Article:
Sales Prospecting Definition: What, Why, and How?

Prospecting is an essential part of successful sales. Understand the Sales prospecting definition and why it's important for your business.

Ah, sales prospecting. It’s one of the things that, in spite of the thorough guides and research, most of us are terrible at. Whether you’re brand new to dales, or a battle scarred industry veteran, it’s incredibly likely you’ve engaged in some form of prospecting. The question, though, is are you good at it?

Data has shown that a rep’s prospecting capability is directly related to their success in sales. So this question has become more and more relevant as companies watch their forecasts fall short and lose reps to performance-related issues.

There’s no shortage of reps fighting for buyer attention - millions are contributing to the top-of-funnel activity. If you check LinkedIn you’ll find over 1.5 million reps with those titles, and that’s barely scratching the surface.

Thus, whether it’s a SDR/BDR/ADR/whatever your company calls sales support, or AE/Sales Rep that closes the deal, everyone on your sales team should be spending time prospecting. Why? Because there are plenty of ways to be better at sales, but only a few to be great at it.

What Is Sales Prospecting?

Sales Prospecting Definition: The search for potential customers or buyers.

At a high level, the concept of sales prospecting is about as simple as they come, right? Find potential buyers to engage them. Yet, there have been thousands of articles, books, videos, and podcasts dedicated to this subject. The reason: Prospecting is simple in theory, and vastly complicated in practice.

The term prospecting in sales strategy consulting comes from the gold rush and the idea that people would search through piles of useless garbage looking for that one gold nugget that would make it all worth it.

Why You Need Sales Prospecting?

In essence, a company requires only 1 thing: a product/good/service. In order for a company to succeed, someone has to sell a product that somebody else wants to buy. The relationship between the buyer and seller is a tale as old as time, and for good reason.

The Rain Group, a B2B sales consultancy in Boston, studied nearly 500 buyers and sellers in relation to prospecting. They found some incredible data that highlights the absolute importance in sifting through rocks to find gold. Here are a two key findings:

  • 82% of buyers take meetings with sellers
  • 71% of buyers want to hear from sellers early in the buying process.

To break that down, 82% of buyers have actively admitted they will take a meeting with a seller even if they didn’t know their product existed. Secondly, 71% wanted to hear from the seller before they make a decision.

Imagine, in a perfect world, you have a product and 10 people to sell to that have never heard of your product before. Would you feel satisfied if 2 of those people sought you out, knowing there were 8 other people that would have taken a meeting if you asked? Now imagine 7 of those 8 wanted you to tell them about your product, but you sat in the corner and spent all of your energy on those 2 that came directly to you, ignoring everyone else because it was easier this way.You might have made 2 sales, but there were 8 more on the table that you neglected.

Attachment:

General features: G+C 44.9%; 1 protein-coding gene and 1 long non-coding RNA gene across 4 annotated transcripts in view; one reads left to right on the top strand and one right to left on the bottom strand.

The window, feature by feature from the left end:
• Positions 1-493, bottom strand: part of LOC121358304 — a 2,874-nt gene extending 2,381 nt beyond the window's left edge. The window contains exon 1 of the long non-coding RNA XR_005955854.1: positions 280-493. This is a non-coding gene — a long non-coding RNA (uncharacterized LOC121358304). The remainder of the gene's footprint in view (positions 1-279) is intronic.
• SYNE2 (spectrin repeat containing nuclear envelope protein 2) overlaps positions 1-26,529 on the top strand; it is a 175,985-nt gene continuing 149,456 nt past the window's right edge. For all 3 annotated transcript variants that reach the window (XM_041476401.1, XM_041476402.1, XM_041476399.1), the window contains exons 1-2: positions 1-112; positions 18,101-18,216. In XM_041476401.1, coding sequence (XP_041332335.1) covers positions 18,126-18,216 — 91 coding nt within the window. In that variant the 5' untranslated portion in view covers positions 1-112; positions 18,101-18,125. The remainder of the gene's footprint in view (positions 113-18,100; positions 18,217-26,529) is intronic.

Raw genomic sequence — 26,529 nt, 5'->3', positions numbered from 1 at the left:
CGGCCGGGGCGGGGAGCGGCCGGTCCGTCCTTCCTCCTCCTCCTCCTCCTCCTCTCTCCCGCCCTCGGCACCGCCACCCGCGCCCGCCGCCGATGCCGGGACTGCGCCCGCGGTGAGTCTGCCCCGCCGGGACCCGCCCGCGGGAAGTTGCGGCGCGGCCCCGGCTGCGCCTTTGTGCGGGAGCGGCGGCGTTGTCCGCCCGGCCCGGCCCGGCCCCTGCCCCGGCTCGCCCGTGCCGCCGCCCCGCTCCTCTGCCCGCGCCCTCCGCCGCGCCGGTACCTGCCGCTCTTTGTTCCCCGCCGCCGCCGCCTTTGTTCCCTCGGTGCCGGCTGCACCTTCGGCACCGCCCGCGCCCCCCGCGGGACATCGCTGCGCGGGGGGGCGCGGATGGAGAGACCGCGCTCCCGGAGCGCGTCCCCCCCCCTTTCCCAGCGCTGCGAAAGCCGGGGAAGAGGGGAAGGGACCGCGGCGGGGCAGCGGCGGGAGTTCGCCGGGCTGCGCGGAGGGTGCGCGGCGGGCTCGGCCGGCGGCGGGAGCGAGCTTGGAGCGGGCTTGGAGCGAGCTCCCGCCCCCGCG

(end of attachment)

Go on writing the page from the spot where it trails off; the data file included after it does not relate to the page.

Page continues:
As John Barrows put it - “A big fat pipeline solves most problems.” (Seriously though, what is up with Boston and their sales leaders being excellent).

Let’s remove the hypotheticals now and look at HOW this mindset directly contributes to success (or lack of) in sales.

According to The Bridge Group, a Sales Development Consultancy also out of Boston, 28% of AE pipeline is sourced by Marketing, leaving 72% to Sales. They also found that 64% of AEs are supported by SDRs, yet only 25% of pipeline is generated by SDRs on average.

For all of you that didn’t grow up around Harvard, that leaves 47% of pipeline responsibility to the AE.

Statistically speaking, if you’re on a team of 10 reps, more than 3 of you (68%) won’t hit quota. The Rain Group also found that 44% of low-mid level prospectors don’t hit quota. By those numbers, you only have a 38% chance of breaking quota if you’re not an exceptional prospector.

If your career is on the line, those odds are certainly not in your favor.

How To Approach: The Right Mindset

They say the first step to recovery is acceptance. In sales, the first step to recovery is accepting that success and prospecting are tied hand in hand. You may not love it, but you should probably start to try.

According to The Rain Group, 66% of sales leaders agree that their organization doesn’t dedicate enough time or energy to prospecting. The data shows a clear relationship between mindset and success when it comes to prospecting and sales.

When the Rain Group surveyed those 500 sellers, they broke them down into two categories - ‘Top Performers’ and ‘The Rest’. Take a look at the data and tell me if you see a connection:

  • 73% of Top Performers enjoy prospecting vs 49% of The Rest,
  • 80% of Top Performers say they feel energized after prospecting vs 52% of The Rest,
  • Only 20% Top Performers say prospecting is the least appealing part of their role vs 37% of The Rest.

By the numbers, it’s clear that there is a significant difference in mindset between top sales development platform and others. Viewing sales prospecting as a means to success won’t only affect your mindset but will also impact your success. Hence, before you even think about prospecting another rep, the most important thing you can do for yourself is accept that not only is prospecting necessary, but it’s crucial to your success, and learning to enjoy it will have a huge impact on how well you do in your role.

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